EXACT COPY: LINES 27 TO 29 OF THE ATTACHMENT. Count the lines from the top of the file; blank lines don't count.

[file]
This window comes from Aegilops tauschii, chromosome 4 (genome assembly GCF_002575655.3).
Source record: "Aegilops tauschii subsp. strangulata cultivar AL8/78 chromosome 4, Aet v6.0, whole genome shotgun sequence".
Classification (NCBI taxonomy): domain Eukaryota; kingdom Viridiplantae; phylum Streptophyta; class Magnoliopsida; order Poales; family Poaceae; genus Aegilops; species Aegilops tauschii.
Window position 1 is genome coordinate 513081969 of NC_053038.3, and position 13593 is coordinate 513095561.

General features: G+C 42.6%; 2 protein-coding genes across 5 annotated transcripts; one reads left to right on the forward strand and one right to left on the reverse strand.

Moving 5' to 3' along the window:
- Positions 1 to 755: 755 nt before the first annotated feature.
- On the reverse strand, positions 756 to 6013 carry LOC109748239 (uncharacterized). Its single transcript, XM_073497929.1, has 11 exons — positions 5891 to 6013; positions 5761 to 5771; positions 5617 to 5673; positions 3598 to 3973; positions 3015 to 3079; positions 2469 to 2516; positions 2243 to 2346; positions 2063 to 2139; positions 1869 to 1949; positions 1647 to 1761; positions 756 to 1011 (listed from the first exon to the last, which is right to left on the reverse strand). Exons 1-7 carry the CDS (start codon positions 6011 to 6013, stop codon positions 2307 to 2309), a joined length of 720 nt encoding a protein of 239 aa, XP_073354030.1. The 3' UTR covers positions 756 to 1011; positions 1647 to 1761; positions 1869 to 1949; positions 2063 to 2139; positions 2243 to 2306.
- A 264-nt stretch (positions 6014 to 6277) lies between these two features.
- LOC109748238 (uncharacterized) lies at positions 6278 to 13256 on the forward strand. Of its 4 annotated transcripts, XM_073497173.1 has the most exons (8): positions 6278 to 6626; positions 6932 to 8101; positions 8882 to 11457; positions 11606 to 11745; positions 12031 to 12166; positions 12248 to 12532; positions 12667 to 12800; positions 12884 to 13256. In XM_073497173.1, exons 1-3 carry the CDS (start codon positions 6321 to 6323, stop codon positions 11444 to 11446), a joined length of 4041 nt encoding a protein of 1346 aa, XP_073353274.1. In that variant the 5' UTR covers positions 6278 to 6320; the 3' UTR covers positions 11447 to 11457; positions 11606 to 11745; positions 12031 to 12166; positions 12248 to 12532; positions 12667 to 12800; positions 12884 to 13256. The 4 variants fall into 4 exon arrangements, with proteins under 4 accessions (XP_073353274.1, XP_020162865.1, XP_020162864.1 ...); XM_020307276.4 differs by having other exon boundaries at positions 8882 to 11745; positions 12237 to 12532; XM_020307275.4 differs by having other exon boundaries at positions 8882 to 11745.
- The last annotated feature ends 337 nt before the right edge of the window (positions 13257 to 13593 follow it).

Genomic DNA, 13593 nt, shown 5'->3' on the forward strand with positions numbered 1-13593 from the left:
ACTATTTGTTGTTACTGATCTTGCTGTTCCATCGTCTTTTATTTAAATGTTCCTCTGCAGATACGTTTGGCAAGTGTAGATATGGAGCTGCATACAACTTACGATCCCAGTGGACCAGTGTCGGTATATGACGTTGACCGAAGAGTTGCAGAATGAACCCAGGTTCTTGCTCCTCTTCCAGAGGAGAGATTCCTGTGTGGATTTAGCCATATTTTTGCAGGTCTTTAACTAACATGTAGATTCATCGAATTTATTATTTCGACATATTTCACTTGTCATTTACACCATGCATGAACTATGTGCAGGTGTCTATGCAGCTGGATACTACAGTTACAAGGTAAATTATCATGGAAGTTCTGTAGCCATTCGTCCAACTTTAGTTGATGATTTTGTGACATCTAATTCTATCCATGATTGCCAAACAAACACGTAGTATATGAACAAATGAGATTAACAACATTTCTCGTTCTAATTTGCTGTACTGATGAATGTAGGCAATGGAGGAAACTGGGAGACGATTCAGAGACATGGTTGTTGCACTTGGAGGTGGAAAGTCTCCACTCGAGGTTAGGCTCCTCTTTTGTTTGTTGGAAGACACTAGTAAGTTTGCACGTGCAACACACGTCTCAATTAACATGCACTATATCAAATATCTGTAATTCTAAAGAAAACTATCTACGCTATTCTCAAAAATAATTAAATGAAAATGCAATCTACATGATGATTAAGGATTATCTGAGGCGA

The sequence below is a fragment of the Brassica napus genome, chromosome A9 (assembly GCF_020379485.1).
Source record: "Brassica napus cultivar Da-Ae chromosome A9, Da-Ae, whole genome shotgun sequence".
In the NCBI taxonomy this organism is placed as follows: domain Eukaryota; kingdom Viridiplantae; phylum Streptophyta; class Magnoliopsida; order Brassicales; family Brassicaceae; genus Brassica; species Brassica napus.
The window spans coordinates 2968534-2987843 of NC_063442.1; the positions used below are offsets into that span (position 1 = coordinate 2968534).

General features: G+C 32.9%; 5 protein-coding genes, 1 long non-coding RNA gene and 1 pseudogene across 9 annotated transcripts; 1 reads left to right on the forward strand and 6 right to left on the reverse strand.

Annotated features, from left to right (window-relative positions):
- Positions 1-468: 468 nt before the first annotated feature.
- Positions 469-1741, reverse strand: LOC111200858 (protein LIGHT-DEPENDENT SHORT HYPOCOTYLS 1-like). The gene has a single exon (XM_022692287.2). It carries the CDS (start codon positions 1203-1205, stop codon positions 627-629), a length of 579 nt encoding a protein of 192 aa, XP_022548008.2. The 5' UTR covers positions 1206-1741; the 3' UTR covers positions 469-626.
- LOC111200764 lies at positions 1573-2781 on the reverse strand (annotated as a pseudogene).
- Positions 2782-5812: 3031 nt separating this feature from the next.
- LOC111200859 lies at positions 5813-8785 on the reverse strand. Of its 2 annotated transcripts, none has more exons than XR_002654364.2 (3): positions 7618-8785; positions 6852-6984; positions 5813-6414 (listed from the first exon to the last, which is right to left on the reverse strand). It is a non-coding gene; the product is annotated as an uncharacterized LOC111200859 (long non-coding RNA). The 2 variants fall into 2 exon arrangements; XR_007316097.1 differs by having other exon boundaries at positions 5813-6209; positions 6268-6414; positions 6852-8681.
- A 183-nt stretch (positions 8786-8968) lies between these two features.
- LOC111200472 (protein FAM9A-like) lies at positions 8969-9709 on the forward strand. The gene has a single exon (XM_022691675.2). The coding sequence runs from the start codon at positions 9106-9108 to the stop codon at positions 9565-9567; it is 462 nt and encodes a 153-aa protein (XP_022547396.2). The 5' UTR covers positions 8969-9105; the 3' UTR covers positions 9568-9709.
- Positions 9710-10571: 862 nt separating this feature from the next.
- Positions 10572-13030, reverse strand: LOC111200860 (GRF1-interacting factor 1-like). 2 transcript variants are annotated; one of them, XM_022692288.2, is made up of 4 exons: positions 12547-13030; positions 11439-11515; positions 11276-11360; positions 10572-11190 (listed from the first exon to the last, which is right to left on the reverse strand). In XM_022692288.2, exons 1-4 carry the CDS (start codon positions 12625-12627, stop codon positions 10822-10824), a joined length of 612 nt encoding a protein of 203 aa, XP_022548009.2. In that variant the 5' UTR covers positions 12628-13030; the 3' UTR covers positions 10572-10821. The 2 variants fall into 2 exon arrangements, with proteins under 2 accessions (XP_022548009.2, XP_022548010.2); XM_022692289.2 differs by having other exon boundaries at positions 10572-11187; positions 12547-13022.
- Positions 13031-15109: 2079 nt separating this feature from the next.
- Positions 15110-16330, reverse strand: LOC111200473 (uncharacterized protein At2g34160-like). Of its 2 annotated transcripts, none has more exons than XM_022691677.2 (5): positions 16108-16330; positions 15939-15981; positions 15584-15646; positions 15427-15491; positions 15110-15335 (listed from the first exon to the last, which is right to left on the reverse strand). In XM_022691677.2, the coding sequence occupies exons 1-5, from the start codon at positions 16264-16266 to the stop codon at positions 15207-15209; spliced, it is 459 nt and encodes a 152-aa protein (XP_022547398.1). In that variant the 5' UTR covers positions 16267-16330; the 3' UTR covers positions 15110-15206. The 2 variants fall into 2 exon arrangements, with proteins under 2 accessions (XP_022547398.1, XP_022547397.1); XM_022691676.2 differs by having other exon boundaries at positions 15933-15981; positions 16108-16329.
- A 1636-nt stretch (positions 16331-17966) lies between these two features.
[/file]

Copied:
- Positions 9710-10571: 862 nt separating this feature from the next.
- Positions 10572-13030, reverse strand: LOC111200860 (GRF1-interacting factor 1-like). 2 transcript variants are annotated; one of them, XM_022692288.2, is made up of 4 exons: positions 12547-13030; positions 11439-11515; positions 11276-11360; positions 10572-11190 (listed from the first exon to the last, which is right to left on the reverse strand). In XM_022692288.2, exons 1-4 carry the CDS (start codon positions 12625-12627, stop codon positions 10822-10824), a joined length of 612 nt encoding a protein of 203 aa, XP_022548009.2. In that variant the 5' UTR covers positions 12628-13030; the 3' UTR covers positions 10572-10821. The 2 variants fall into 2 exon arrangements, with proteins under 2 accessions (XP_022548009.2, XP_022548010.2); XM_022692289.2 differs by having other exon boundaries at positions 10572-11187; positions 12547-13022.
- Positions 13031-15109: 2079 nt separating this feature from the next.